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English composition

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1. Pears are in season.
2. Pears are out of season.
3. Persimmons are in fashion.
4. Persimmons are out of fashion.


Are the expressions all grammatical? Can we use 'fashion' instead of 'seaon'?

  • English composition -

    Fashion and season have differing connotations. Season implies something nature produced, fashion implies something humans produced.

    Her coat is out of fashion, considering the style and decorations.
    Her coat is out of season, considering the lack of cold the past two months.

    Season has other meanings: It means to make fit, as in ...Season her by giving more responsiblity.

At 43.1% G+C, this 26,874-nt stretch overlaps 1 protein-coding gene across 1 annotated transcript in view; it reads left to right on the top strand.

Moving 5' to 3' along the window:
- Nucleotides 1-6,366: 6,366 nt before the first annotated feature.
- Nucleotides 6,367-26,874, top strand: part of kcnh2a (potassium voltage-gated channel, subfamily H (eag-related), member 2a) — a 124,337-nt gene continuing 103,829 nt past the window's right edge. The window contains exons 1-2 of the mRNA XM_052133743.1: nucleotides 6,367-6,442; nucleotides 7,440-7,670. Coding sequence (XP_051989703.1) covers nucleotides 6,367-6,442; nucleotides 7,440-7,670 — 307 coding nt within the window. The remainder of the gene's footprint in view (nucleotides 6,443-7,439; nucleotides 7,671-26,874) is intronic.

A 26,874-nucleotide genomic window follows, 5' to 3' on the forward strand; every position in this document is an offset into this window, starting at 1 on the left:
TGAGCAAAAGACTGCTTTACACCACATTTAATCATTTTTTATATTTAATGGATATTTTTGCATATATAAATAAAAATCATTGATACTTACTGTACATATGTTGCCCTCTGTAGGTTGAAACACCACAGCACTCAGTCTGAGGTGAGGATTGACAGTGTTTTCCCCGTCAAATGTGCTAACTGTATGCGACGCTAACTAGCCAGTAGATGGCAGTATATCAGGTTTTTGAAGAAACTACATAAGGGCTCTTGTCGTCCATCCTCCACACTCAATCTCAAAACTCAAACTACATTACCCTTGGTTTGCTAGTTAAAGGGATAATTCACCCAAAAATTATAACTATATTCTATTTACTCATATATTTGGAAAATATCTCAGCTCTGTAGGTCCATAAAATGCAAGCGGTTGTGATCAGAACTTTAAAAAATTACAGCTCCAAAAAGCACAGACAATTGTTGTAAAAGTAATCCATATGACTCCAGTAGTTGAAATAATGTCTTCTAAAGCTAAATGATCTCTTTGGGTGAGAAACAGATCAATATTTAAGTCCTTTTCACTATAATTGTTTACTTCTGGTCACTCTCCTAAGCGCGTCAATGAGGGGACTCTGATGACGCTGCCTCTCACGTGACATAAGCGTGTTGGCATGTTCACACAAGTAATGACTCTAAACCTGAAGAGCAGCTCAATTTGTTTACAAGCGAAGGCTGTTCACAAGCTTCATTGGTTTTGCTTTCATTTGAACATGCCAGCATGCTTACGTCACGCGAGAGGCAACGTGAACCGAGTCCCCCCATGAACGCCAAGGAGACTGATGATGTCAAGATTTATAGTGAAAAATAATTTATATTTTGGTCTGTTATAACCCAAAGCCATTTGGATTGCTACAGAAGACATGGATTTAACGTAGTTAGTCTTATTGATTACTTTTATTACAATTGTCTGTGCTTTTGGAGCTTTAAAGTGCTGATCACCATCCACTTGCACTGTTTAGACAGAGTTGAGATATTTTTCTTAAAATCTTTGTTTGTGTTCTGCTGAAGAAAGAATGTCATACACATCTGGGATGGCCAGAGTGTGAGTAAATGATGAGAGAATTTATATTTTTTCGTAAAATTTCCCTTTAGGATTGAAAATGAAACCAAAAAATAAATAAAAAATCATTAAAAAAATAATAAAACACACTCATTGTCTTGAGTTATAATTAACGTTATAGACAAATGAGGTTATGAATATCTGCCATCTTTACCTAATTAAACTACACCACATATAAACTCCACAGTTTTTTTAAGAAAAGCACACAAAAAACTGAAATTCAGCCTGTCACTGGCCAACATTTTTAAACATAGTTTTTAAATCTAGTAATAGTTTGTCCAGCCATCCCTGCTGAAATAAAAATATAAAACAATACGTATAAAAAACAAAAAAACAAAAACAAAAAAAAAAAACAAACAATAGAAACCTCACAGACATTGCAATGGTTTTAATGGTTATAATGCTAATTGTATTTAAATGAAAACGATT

Fashion implies something time and culture changes, miniskirts are an example of my generation....Her skirts are fashionably below the knee. His buttoned down cuffs are the fashion. In due course, as they aged, they no longer held hands on walks, as it was out of fashion.

    I would not use fashion in the above, unless you mean the persimmions are out of favor with human usage. That is possible: Kiwi fruit is currently in fashion with the wine and dine set, but out of season here in Texas.

  • English composition -

    Bob Pursley is right.

    You'd use "in season" with food, as you've done in sentences one and two.

    The only reason you'd use "in fashion" in sentences three and four would be if you are using persimmons to decorate with -- perhaps in a table centerpiece.


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